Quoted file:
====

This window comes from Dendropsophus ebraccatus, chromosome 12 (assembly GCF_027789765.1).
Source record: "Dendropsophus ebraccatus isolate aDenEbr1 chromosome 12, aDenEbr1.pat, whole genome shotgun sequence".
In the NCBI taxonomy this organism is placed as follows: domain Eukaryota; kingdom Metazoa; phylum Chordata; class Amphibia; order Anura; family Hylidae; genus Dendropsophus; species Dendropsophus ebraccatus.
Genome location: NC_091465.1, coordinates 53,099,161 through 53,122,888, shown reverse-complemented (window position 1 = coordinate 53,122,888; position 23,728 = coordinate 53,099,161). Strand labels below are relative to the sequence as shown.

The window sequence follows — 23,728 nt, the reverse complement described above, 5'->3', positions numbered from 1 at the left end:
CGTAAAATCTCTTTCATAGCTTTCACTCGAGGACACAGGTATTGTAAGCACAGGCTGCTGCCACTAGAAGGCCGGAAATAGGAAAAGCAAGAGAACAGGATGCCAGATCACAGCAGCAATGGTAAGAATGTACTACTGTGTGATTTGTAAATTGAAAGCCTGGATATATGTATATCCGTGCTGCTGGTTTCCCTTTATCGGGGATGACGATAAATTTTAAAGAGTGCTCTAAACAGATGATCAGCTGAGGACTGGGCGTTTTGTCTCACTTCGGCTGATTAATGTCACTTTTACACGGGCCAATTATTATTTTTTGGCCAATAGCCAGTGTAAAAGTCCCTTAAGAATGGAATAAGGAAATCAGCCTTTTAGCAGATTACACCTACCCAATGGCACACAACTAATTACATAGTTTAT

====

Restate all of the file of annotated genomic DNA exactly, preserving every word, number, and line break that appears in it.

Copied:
This window comes from Dendropsophus ebraccatus, chromosome 12 (assembly GCF_027789765.1).
Source record: "Dendropsophus ebraccatus isolate aDenEbr1 chromosome 12, aDenEbr1.pat, whole genome shotgun sequence".
In the NCBI taxonomy this organism is placed as follows: domain Eukaryota; kingdom Metazoa; phylum Chordata; class Amphibia; order Anura; family Hylidae; genus Dendropsophus; species Dendropsophus ebraccatus.
Genome location: NC_091465.1, coordinates 53,099,161 through 53,122,888, shown reverse-complemented (window position 1 = coordinate 53,122,888; position 23,728 = coordinate 53,099,161). Strand labels below are relative to the sequence as shown.

The window sequence follows — 23,728 nt, the reverse complement described above, 5'->3', positions numbered from 1 at the left end:
CGTAAAATCTCTTTCATAGCTTTCACTCGAGGACACAGGTATTGTAAGCACAGGCTGCTGCCACTAGAAGGCCGGAAATAGGAAAAGCAAGAGAACAGGATGCCAGATCACAGCAGCAATGGTAAGAATGTACTACTGTGTGATTTGTAAATTGAAAGCCTGGATATATGTATATCCGTGCTGCTGGTTTCCCTTTATCGGGGATGACGATAAATTTTAAAGAGTGCTCTAAACAGATGATCAGCTGAGGACTGGGCGTTTTGTCTCACTTCGGCTGATTAATGTCACTTTTACACGGGCCAATTATTATTTTTTGGCCAATAGCCAGTGTAAAAGTCCCTTAAGAATGGAATAAGGAAATCAGCCTTTTAGCAGATTACACCTACCCAATGGCACACAACTAATTACATAGTTTAT